They do have something marketable, which is NFL experience. There are plenty of companies out there that love to say they have a former NFL player in their employment. If they finished school, even better. Doors will open to them outside the NFL, but it depends on if they’re doors they want to walk through.

    Not to mention that if they don’t try to live above their means, even if they play a league average of a few years, they should still have enough in the bank to give them a decent start in life.

  21. tonebones says:
    Dec 26, 2015 5:47 PM
    How can you even take a fictitious movie seriously. The movie is neither entertaining or educational. It’s complete garbage. The NFL is doing all it can to keep players safe, as new medical information is streaming in. As soon as new discoveries are made, the NFL makes appropriate changes

    Yes NOW the league is doing those things. For years they denied, lied and covered up the long term effects of concussions. They knew long ago and lied to the players. Pretty sure that’s what the movie and the lawsuit are about.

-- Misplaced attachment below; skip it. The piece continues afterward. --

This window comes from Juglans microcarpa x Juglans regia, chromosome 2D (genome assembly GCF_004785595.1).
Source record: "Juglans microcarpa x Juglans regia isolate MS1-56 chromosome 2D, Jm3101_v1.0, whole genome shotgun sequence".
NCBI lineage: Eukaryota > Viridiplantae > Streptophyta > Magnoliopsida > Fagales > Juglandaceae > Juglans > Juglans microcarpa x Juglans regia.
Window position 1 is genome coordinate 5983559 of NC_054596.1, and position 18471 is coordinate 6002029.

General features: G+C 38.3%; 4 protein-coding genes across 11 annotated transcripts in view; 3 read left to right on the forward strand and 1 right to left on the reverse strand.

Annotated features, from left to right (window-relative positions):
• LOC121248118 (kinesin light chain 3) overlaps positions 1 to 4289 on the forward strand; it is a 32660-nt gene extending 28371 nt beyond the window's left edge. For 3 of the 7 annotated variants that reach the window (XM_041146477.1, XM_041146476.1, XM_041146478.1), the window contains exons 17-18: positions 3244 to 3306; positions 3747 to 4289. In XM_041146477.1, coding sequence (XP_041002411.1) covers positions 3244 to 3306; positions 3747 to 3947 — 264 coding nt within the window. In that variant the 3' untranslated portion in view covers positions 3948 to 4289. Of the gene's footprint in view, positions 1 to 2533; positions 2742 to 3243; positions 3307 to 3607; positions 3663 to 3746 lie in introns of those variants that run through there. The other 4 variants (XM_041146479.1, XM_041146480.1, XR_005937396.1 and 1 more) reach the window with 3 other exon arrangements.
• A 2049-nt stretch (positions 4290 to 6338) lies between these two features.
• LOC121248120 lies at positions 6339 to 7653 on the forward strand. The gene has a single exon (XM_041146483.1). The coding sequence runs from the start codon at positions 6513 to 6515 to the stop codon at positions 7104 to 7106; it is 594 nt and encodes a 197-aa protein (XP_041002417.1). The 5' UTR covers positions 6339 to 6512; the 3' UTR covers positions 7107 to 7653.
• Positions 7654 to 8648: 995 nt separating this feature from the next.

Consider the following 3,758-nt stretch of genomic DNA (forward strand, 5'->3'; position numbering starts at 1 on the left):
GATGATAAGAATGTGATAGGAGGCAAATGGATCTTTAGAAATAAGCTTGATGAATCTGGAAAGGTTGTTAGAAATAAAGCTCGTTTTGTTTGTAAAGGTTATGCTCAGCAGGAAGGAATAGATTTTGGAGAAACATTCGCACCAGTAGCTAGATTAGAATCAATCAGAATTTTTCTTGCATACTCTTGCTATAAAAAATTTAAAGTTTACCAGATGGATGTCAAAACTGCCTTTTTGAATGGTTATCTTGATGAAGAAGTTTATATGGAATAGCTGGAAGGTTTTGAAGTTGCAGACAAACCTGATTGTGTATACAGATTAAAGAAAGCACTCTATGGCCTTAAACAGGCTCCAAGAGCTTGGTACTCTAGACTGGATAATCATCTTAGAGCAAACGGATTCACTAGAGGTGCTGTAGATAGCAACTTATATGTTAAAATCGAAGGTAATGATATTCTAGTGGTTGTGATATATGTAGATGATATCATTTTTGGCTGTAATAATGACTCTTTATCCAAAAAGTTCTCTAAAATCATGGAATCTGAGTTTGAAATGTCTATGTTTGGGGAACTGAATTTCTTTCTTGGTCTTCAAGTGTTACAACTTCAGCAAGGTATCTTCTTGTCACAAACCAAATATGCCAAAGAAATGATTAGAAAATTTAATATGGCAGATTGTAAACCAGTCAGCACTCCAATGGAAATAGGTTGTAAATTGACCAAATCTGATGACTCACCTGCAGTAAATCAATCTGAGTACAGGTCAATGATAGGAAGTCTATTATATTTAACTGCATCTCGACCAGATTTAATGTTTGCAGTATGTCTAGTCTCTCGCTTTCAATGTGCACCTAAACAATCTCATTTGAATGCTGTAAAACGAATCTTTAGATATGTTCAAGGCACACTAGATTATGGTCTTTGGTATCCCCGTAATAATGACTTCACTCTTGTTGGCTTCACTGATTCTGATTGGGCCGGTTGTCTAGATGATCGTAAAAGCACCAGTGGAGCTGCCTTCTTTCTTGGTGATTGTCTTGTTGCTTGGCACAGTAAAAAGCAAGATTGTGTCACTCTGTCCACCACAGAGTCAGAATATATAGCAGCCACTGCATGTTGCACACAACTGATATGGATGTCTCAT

22. “As we were making a feature film and not a documentary, and it’s not a Wikipedia entry, people go to movies not to digest information and data but to have an emotional experience,” Landesman told the Times. “The movie is emotionally and spiritually accurate all the way through.”
    ##############################################
    What does emotionally and spiritually accurate mean?

    It means you changed the story to fit your narrative which makes it fiction. The problem is you cannot claim the moral high ground with fiction. they should have made a documentary.

  23. Also as others have posted, the NFL didnt do anything for these players until it became a legal issue. All these rules are not for the care of the players, its to cover the leagues rear. They dont care about players, its about making money.